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Christopher Fowler firstname.lastname@example.org
Fri, 18 Nov 2005 14:59:10 -0800 (PST)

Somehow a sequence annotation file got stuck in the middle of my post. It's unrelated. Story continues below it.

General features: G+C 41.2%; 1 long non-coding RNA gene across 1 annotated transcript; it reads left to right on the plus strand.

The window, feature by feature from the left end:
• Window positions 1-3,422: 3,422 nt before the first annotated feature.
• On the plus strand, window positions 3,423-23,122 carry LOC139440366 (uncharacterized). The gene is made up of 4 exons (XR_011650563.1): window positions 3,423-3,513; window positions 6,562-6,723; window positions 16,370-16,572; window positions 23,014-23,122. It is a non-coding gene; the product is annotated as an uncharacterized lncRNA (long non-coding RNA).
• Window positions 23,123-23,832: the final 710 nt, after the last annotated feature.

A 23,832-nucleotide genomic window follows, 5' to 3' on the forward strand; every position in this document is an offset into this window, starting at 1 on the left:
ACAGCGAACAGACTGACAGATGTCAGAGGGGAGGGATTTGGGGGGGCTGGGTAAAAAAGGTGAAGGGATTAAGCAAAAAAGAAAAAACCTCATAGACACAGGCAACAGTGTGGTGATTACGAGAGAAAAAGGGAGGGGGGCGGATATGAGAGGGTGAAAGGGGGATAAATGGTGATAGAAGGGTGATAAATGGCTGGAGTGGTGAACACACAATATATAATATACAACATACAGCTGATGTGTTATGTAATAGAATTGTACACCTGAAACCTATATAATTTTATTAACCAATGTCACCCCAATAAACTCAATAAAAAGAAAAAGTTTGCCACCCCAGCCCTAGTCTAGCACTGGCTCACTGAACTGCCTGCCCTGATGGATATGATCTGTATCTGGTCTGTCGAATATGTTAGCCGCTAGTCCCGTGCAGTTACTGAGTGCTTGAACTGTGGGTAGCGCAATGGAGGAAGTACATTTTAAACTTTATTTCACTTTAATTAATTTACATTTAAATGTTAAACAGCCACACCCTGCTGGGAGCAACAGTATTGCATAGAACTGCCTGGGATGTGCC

On Fri, 2005-11-18 at 14:38 -0800, Zonker Harris wrote: > and never > learned about crash carts, didn't have to wrestle > with serial settings, didn't have to walk or drive > to other sites when they wanted to check... > I worked for vars that did this so I got to see many data centers. 2 years ago I went to a data center that has aprox 10,000 Rack Saver blades. It is a Linux cluster. Each rack had a Dell switch. That switched served the rack. Sometimes the dell switch would go stupid. I was there when it happened. 7 engineers was huddled around a crash cart that had a PC for serial console access. Each one of them had to leave their location and spend time solving these issues. Only one of them could type and it was hard for all 7 to see the screen because it was so crowded. Normally when this happens they telnet to the switches but with the clusters the switches are so busy processing packets they can no longer accept telnet connections. At that point the only access was serial console. They might have had only a couple hundred of these switches managing all these blades. I could start a flame war on this list about how I feel about Dell but if they wanted to run those critical switches headless then they should have at least picked Cisco. This cluster processed geological data so every second a node was down was money lost. One of the main goals of this cluster was to find oil. Now their competitor only had 2,000 nodes of Dell servers. Each node was attached via console management. Each switch. Everything. They had also written utilities to interact with all the consoles that were in the system. Some people see the vision, some don't. Once you do you never go back.